Treating Bipolar Disorder

By: Ellen Frank, PhD

Course Description

This innovative manual presents a powerful approach for helping people manage bipolar illness and protect against the recurrence of manic or depressive episodes. From Ellen Frank, the developer of interpersonal and social rhythm therapy (IPSRT) and a leading researcher and clinician in the field, the book vividly details each phase of the treatment and marshals clear evidence for its effectiveness. Lucidly written, timely, and evidence based, this is an invaluable contribution to the biopsychosocial treatment literature.

Providing all needed tools for implementing IPRST, the book takes the clinician step by step from screening, assessment, and case conceptualization, through acute therapy, maintenance treatment, and periodic booster sessions. Interventions are grounded in the latest knowledge about the neurobiology, etiology, and course of bipolar disorder, and focus on addressing key potential pathways along which new affective episodes develop. Demonstrated are proven ways to stabilize moods by improving medication adherence, building coping skills and relationship satisfaction, and shoring up the regularity of daily rhythms or routines, even in times of stress. Patients are also given the opportunity to grieve for what Frank terms “the lost healthy self” and come to terms with how the disorder has altered their lives, thereby reducing denial and increasing acceptance of the lifelong nature of the illness. Throughout, rich case examples illustrate strategies for tailoring treatment to each patient’s individual needs and current symptomatology. Special features of the volume include reproducible assessment tools and a chapter on how to overcome specific treatment challenges.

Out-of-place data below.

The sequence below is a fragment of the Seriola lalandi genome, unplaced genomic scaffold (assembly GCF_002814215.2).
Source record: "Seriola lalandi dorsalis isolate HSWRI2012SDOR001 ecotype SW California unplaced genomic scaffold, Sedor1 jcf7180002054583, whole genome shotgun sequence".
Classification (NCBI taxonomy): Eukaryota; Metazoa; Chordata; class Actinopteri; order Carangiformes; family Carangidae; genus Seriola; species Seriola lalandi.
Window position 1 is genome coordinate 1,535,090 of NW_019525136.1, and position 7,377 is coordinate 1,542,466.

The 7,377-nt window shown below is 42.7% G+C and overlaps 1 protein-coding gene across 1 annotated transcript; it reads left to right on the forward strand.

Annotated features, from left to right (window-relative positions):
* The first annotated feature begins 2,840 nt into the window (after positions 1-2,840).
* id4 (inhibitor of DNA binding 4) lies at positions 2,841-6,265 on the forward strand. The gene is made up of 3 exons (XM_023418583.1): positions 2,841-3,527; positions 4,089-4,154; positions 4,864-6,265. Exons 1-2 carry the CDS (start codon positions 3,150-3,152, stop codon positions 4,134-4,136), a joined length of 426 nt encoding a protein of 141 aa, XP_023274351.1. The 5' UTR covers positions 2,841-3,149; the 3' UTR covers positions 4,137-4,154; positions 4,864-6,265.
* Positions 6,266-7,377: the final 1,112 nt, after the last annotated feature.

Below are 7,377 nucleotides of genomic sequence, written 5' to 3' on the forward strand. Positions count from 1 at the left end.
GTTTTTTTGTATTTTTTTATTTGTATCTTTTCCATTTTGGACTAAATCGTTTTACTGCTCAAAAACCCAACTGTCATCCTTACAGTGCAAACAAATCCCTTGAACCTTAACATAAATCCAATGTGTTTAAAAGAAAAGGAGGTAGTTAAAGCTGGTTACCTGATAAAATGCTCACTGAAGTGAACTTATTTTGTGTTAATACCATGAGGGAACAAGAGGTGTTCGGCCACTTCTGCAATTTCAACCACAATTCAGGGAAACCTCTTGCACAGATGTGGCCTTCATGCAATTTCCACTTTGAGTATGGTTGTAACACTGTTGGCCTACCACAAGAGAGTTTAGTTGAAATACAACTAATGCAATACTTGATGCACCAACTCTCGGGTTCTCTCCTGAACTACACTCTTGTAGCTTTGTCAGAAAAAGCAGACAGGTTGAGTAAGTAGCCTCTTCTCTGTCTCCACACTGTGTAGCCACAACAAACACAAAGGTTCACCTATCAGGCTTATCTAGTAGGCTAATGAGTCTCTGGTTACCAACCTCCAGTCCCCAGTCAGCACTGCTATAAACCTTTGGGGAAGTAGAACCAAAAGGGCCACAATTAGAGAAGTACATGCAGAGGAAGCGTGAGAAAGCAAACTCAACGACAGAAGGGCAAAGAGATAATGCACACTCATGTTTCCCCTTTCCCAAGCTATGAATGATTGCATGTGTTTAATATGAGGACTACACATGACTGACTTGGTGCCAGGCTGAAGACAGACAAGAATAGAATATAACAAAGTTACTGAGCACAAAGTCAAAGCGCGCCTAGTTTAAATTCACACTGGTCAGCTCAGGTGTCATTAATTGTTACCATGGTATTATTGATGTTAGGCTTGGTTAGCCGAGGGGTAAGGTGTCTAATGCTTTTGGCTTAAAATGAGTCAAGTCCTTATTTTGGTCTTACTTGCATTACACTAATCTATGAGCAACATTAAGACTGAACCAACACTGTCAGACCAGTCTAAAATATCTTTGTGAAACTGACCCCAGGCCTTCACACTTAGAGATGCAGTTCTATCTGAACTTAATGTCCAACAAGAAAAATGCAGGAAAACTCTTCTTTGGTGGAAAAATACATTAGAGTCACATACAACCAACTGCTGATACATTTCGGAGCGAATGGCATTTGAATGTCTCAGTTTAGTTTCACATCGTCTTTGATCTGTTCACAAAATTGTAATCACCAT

The first complete guide to this promising therapeutic approach, this highly practical book belongs on the desks of practitioners in clinical psychology, psychiatry, social work, and related mental health fields.

About Authors

Ellen Frank, PhD is Professor of Psychiatry and Psychology at the University of Pittsburgh School of Medicine. She received her doctorate in psychology from the University of Pittsburgh in 1979. Dr. Frank’s work focuses on the treatment of mood disorders, with particular emphasis on the prevention of recurrence. She is the author of over 350 journal articles, books, and book chapters.


Learning Objectives

  1. Appreciate the extraordinary high level of stigma associated with Bipolar Disorder and the ways in which patients suffer from it.
  2. Recognize the tremendous disparity that persons with Bipolar Disorder experience between their educational attainments and their current employment status.
  3. Recognize that the psychiatric community discourages persons with Bipolar Disorder from pursuing and participating in activities important to them.
  4. Understand that persons who suffer from Bipolar Disorder need more than medications to treat their conditions.
  5. Appreciate that what patients with Bipolar Disorder and their families want most of all is to get attention to their psychosocial issues associated with the condition and receive accurate information about the disorder.